If your pet is furry then I would suggest you go by feel.  If you feel your pet’s mid-section softly you should be able to feel their rib cage without fat covering them.  Their ribs should feel like the back of your hand.  Your pet should have visible a waist (which is most easily judged from looking down over them).

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This can be a delicate subject.  In general people do tend to over feed their pets and it is more common than not that pets are slightly over-weight.  Did you know that a pet that maintains a healthy weight averages 1.8 years longer life?  The consideration of quality not just quantity of life is important too.  Healthy weight will lower the risk that your dog will have pain in their joints etc., reduce risk of injury, but also research tells us they suffer lower amounts of anxiety and have more general well-being.

OK, so my pet might be a little pudgy…. what next?  Here are some tips to getting your baby in tip top shape:

#1- Portion Size.  This is a more complex question than you might think.  Every food has general feeding instructions for a pet based on weight, but this can vary drastically based on the activity level of your pet and frankly the quality of the food.  Every pet can also have a different metabolism, so one 40-pound dog may need a different portion than another 40-pound dog.  The best thing to do is to start with what the current portion is and reduce it from there.  If you are going to keep the same food start with a 15-20 percent reduction in portion and see if their weight changes in 1-2 weeks.  If you have not seen a difference then you will want to cut their portions by another 10%, until you can find a portion that causes weight loss.  When the ideal weight is reached, increase 5% at a time to determine a portion that maintains their current weight.  The goal is to see a gradual reduction, not a sudden swing.  A 5% change in weight in a two-week period is good progress.  Premium pet foods with higher quality ingredients will tend to have smaller portions prescribed for the pet to receive balanced nutrition.  A high-quality food designed for limiting fat and calorie intake is a great idea.  Choose a food that uses good quality ingredients with high digestibility, so they are getting the most nutrition from their calories and stay satisfied.  A couple excellent choices in the Husse line up for dogs are Optimal Light, Prima Plus or Senior.  For your fat cat try Husse Exclusive Light.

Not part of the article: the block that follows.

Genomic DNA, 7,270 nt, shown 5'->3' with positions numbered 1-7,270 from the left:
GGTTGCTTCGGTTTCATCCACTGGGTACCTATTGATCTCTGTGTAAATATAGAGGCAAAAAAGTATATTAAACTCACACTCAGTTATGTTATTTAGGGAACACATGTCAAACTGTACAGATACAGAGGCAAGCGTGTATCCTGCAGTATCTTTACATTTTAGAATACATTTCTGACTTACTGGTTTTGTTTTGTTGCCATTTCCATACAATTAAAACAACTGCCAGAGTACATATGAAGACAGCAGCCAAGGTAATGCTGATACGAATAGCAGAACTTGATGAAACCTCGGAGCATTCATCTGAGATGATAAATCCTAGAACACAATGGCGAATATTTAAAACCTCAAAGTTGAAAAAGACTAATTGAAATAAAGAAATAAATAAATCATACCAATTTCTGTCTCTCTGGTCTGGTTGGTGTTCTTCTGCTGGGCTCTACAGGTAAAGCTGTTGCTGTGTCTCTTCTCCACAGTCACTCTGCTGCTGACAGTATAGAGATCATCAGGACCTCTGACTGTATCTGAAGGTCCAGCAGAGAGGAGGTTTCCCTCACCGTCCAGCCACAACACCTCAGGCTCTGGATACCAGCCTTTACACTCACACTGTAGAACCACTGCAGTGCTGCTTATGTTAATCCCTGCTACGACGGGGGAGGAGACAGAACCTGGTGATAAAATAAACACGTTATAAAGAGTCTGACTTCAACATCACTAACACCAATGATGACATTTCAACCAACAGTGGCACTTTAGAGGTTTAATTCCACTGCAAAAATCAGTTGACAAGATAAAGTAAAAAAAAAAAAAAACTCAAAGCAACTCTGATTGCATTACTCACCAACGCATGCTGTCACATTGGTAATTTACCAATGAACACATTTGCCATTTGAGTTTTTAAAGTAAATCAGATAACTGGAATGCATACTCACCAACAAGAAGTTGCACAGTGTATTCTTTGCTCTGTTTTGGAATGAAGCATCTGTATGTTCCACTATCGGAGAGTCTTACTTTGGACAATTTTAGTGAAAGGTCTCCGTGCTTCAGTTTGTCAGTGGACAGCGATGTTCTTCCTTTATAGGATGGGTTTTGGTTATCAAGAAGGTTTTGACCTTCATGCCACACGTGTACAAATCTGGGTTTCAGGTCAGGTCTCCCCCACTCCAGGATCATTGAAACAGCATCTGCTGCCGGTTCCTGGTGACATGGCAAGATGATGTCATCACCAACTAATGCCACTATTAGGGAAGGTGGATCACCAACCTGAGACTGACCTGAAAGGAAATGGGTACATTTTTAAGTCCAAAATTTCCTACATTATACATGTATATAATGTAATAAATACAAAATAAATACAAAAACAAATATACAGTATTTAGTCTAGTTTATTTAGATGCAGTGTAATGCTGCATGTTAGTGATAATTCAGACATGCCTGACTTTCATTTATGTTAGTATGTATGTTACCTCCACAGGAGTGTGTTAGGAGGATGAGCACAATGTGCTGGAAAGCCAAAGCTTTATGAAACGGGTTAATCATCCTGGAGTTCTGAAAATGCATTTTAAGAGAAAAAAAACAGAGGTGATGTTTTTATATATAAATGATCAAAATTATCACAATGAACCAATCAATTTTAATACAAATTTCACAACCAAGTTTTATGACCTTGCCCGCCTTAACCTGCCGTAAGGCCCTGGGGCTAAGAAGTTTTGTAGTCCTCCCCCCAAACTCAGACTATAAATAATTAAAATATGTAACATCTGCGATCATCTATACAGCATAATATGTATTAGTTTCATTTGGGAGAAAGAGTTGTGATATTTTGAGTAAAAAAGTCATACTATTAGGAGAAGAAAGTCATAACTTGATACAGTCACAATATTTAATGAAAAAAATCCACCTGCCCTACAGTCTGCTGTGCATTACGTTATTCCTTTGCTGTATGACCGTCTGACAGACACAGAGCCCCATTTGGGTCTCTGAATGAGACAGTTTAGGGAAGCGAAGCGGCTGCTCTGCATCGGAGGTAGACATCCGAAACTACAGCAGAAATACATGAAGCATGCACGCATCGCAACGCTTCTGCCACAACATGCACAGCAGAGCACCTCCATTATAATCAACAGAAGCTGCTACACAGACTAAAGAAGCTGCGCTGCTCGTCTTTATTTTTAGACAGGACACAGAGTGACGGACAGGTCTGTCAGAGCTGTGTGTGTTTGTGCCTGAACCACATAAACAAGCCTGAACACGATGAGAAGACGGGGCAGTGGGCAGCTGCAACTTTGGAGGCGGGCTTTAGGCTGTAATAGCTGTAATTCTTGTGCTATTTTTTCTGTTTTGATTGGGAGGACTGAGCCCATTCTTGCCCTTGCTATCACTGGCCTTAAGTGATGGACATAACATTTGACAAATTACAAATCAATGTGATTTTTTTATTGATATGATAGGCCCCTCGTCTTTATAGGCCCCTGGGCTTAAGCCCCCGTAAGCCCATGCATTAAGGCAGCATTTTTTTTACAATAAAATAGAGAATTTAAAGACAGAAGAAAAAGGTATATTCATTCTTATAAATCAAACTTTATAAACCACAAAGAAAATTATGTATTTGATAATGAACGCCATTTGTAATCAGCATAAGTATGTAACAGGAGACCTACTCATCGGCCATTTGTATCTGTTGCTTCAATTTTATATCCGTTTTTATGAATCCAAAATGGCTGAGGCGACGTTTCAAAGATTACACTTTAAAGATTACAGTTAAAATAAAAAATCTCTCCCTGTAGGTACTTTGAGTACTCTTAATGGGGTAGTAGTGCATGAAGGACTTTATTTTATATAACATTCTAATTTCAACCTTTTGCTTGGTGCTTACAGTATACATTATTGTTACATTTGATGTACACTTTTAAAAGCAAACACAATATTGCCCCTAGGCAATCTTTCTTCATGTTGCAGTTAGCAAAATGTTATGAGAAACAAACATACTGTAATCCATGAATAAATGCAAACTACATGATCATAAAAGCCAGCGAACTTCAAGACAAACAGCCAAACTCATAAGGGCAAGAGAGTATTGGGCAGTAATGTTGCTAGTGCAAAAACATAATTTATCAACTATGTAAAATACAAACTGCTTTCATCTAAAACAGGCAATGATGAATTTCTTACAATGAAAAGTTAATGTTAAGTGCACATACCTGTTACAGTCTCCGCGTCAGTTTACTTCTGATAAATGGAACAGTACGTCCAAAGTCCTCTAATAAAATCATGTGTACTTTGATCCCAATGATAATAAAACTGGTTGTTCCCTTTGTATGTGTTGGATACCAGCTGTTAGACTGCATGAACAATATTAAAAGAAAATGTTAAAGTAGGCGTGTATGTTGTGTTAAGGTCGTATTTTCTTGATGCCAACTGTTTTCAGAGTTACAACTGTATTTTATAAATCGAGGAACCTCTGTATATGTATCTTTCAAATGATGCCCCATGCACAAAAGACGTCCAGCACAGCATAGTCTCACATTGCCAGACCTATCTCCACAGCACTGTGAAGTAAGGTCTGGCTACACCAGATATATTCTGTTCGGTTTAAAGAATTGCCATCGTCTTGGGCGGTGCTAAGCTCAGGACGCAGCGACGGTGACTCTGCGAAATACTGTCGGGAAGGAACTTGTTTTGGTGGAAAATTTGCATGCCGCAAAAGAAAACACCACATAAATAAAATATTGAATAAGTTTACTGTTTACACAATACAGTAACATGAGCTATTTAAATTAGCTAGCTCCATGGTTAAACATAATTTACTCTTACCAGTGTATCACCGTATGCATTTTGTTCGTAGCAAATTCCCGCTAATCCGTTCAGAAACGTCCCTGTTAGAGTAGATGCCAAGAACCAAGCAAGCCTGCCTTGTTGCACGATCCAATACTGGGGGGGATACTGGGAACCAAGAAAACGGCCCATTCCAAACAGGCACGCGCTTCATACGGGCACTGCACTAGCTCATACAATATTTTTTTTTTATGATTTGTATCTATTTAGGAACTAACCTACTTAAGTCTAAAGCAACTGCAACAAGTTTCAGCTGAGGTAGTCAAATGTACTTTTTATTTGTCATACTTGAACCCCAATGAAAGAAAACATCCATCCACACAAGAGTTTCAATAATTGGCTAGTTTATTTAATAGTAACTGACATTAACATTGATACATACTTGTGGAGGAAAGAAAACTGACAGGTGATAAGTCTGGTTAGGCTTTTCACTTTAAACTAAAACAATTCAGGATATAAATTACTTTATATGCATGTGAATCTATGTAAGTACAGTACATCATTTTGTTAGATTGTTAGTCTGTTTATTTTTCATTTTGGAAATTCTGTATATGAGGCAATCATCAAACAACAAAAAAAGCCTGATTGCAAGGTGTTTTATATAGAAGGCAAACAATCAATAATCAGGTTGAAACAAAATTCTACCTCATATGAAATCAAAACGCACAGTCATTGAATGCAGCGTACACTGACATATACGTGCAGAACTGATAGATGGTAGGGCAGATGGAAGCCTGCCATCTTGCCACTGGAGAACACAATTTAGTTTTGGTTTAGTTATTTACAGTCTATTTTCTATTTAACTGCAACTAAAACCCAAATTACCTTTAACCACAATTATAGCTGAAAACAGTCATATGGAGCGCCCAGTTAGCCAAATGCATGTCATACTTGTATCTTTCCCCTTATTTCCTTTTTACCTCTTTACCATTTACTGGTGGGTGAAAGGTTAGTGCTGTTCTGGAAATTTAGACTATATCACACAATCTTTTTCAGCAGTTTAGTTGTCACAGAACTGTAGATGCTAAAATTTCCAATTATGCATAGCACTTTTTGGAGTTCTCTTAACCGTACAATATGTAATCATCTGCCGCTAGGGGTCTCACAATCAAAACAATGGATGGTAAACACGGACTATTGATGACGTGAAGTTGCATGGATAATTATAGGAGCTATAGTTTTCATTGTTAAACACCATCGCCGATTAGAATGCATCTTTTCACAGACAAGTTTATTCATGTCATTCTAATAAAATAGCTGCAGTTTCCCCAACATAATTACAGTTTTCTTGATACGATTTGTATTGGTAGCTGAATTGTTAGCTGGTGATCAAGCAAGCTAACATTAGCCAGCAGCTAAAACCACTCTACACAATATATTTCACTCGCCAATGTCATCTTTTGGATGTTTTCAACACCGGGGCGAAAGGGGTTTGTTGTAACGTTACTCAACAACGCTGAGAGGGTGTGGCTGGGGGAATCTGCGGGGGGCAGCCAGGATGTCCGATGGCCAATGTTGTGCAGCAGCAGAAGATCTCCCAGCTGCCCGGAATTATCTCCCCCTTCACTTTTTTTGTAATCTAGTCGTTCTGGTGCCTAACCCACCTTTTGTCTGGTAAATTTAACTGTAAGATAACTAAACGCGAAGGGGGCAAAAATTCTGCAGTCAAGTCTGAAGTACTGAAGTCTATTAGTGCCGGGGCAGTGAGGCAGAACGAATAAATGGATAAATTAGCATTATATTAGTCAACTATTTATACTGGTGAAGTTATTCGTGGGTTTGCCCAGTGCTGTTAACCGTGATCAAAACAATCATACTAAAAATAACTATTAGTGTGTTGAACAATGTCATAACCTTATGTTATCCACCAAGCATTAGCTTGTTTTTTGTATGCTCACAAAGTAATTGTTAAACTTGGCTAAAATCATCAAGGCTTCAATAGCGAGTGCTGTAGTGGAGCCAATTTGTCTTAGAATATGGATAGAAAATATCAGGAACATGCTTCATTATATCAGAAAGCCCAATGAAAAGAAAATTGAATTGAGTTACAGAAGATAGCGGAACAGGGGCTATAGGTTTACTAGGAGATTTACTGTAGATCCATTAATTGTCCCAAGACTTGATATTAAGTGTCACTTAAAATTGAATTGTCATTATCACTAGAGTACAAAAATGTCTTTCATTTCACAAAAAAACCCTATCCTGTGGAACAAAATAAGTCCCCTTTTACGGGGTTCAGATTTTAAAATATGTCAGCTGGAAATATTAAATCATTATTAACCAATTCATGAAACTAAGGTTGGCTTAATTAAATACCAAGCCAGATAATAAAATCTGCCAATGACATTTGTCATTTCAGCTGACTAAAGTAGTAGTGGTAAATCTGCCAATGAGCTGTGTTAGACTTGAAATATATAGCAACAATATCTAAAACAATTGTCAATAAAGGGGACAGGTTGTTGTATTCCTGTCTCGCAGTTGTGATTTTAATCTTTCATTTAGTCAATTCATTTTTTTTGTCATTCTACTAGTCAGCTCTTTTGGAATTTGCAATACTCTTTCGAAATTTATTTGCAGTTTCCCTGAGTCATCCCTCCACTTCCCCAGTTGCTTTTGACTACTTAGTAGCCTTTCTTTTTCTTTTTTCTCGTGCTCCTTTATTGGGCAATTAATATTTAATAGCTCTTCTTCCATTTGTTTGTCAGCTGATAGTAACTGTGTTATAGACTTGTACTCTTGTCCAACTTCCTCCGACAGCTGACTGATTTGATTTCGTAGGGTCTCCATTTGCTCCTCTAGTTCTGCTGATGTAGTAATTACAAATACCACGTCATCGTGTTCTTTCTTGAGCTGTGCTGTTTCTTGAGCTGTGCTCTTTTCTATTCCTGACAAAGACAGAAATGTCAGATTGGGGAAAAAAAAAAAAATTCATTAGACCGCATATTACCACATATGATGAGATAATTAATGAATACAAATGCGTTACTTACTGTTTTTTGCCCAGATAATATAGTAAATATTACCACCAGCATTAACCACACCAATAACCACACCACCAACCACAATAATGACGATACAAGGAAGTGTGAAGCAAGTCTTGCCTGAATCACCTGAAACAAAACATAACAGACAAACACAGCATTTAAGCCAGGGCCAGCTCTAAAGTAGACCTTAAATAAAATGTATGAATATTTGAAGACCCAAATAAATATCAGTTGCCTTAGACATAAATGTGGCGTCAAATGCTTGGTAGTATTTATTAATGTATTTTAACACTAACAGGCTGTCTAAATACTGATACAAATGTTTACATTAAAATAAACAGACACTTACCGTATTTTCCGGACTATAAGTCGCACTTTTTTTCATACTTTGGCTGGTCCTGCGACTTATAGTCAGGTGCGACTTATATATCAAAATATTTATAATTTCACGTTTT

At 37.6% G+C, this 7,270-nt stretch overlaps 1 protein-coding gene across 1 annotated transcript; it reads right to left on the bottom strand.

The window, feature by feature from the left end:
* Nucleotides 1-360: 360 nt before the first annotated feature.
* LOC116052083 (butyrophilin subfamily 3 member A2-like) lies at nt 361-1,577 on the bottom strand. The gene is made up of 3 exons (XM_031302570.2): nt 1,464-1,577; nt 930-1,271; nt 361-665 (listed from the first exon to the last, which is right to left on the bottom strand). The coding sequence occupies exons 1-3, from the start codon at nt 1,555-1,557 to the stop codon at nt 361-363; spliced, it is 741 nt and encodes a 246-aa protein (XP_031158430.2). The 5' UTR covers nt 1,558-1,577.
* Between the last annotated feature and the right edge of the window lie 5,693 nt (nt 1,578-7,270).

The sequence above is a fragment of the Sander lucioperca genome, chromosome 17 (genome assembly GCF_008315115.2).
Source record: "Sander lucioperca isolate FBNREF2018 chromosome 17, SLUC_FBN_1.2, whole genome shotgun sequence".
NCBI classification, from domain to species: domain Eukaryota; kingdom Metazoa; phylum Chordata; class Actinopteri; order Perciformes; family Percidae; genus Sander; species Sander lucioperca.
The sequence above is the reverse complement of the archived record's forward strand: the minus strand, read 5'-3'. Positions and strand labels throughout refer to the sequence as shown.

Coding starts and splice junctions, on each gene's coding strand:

#2- Feeding Schedule.  If you are still free feeding your pet this is a great place to start.  Control the amount of their daily intake at scheduled times throughout the day.  Once you have identified their portion size divide that into at least 2 meals.  If your schedule allows for 3 per day even better.